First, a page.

July 2018: LIHEAP News Wrap Up

Analysis, Advocacy and Action Across the Country

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Writing and Reporting by Jake Brown

Heat was the headline of the month as many of the hottest temperatures on record plagued the country indiscriminate of geography. Communities everywhere were draining LIHEAP funds to help cool homes. The North East Community Action Corporation of Hannibal, MO, announced in a new record that over HALF their available LIHEAP funds had already been spent within the FIRST WEEK of availability!  Local television station WGEM captured the crisis in an interview with NECAC Services Coordinator Gwen Koch, who confirmed that “right now, we have already spent 64% of the funding. that just started June 1st, so given that we don’t know how much longer it’s going to last, but a lot of people have already hit that 300, so unfortunately that makes it really hard on people.” 

 

Program beneficiary and sometimes NECAC volunteer Linda Krigbaum, who works to help residents with their utility bills throughout the blistering Midwestern summer, shared her customers’ concerns with the television station, agreeing that  “we hear their stories, we hear a lot of sad ones.”  Feeling the same heat, retired iron worker and maintenance man William M. Williams of Homewood, PA, had a similar story to tell to the Pittsburgh Post Gazette, inviting the paper inside his home for a vivid, real-life look at the crisis in action. Working with the helping hand of the city’s sustainability officials, he was grateful for the assistance in weatherizing his home to current codes and technologies well out of his affordability, agreeing the “program is good. They’ve helped me a lot. Since I’m older now, there’s a lot of things that take me some time to do…That, plus I don’t have the money. These are core, basic things that translate a building from shelter into a home. Without having them or being able to afford them, it wreaks havoc on the ability to maintain stable housing.”

 

With the Pittsburgh Post Gazette’s conclusion that commonalities like the fact that residents like Mr. Williams “often live in less efficient housing and pay more per square foot on energy costs,” Patrick Cicero, director of the Pennsylvania Utility Law Project confirmed that Williams’ dilemma is reflective of a broad-based problem facing millions of similar households around the country where “the overwhelming energy burden that low-income households face makes it extraordinarily difficult for them to pay for all of life’s necessities, including energy and utility costs, housing, food and medicine.”  Always living just one crisis from a shut-off that could be triggered by any of the latter conditions, East Liberty resident Mary Jonson admitted in the Gazette’s coverage that she found herself in precisely that position while “going through a financial crisis…It was very stressful. I thought I would lose my Section 8 (housing assistance). I felt alone and depressed.”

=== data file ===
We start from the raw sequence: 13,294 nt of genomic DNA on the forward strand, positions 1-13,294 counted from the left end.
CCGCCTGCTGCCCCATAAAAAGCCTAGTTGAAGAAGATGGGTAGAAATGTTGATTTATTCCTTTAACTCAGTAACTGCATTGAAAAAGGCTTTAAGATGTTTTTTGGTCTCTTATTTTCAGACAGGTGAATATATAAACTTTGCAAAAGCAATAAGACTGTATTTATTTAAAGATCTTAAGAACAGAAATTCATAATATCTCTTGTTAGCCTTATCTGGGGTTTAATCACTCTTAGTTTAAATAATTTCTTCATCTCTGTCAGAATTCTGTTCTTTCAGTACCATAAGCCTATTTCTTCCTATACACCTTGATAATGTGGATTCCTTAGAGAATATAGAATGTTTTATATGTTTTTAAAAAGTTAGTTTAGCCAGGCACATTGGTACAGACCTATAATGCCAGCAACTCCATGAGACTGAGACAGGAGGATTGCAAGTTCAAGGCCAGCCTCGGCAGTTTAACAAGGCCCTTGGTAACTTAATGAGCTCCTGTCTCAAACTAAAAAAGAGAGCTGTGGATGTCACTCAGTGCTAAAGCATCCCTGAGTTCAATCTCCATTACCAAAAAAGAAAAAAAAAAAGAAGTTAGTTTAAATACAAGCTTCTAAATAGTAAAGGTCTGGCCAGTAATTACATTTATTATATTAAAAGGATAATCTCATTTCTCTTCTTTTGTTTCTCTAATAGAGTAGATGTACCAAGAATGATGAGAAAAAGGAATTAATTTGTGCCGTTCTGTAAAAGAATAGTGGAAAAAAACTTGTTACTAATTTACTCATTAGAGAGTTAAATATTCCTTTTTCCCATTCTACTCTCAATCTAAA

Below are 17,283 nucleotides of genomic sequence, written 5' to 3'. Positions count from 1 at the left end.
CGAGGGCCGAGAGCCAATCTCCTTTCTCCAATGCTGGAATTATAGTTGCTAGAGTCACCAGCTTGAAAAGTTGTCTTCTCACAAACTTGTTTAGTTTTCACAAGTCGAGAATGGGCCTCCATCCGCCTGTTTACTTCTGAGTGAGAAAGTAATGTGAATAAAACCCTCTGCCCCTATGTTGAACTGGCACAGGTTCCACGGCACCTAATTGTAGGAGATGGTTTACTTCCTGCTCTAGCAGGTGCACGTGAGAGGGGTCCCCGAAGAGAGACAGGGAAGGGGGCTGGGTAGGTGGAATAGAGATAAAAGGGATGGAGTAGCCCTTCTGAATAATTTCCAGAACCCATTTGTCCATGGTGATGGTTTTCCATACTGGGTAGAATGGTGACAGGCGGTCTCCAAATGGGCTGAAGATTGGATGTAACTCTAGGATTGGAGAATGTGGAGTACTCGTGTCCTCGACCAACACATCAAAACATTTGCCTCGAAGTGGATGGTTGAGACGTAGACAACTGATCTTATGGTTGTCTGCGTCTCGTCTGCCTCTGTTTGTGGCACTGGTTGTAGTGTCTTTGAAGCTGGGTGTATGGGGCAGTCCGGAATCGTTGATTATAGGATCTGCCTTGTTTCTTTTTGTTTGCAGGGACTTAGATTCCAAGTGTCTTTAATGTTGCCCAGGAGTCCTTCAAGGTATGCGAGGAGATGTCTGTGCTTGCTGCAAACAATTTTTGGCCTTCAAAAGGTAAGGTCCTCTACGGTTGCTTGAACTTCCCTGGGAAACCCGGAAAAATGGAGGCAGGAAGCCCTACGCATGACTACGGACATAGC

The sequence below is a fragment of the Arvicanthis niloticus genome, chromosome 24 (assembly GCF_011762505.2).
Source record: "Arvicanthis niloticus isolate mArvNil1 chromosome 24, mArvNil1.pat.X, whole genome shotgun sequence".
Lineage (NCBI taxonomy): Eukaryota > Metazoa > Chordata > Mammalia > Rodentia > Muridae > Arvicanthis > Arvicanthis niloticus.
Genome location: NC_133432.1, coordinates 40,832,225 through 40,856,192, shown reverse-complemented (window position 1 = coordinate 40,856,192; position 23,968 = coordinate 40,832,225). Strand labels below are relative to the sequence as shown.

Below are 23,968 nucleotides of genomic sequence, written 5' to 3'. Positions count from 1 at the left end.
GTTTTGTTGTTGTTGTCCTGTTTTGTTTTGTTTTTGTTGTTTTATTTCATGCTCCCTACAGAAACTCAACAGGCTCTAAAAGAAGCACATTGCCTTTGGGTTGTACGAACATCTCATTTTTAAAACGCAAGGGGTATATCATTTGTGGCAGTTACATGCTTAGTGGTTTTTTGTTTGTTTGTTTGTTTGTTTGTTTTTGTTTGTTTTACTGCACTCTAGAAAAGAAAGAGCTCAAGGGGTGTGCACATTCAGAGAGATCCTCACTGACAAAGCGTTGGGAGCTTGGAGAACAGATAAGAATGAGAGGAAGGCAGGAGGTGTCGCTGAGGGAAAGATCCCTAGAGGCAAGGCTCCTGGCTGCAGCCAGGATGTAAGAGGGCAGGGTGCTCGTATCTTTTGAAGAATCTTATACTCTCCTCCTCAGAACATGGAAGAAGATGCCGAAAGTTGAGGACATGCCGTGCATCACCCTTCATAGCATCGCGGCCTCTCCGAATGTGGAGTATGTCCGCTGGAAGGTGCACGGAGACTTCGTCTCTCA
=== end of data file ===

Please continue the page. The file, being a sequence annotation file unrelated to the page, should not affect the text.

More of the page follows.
Examples of why more comprehensive solutions need to be proposed in the long-term, studies like that published in July by the Smart Energy Consumer Collaborative (SECC) in Atlanta picked July to publish a new report, “Spotlight on Low-Income Consumers: Revisiting Their Needs and Wants.”  An analysis based on five different demographics who all shared “the attitudes and behaviors of residential energy customers with incomes less than $50,000 per year, which roughly corresponds with the bottom half of U.S. household incomes,” the report confirmed a common knowledge fact among the lower middle class and working poor that “these consumers pay a disproportionately high amount of their income for the energy needed to light, heat and cool their homes – often three times more (relative to their incomes) than the general population.”

 

Elaborating on the findings, further analysis by Electric Light and Power revealed that its principal author, Dr. Schwartz, explained that “for this research, we have divided lower-income consumers into two groups: consumers with household incomes less than $25,000 per year (low-income (LI) or $25K and those with incomes between $25,000–$50,000 per year (low-to-middle income (LMI) or $25K–$50K). We compare these two lower-income groups to consumers with household incomes of $50,000 or more (higher income (HI) or $50K+) per year.  The research sought to examine the attitudes, values, interests and engagement of these lower-income energy consumers.”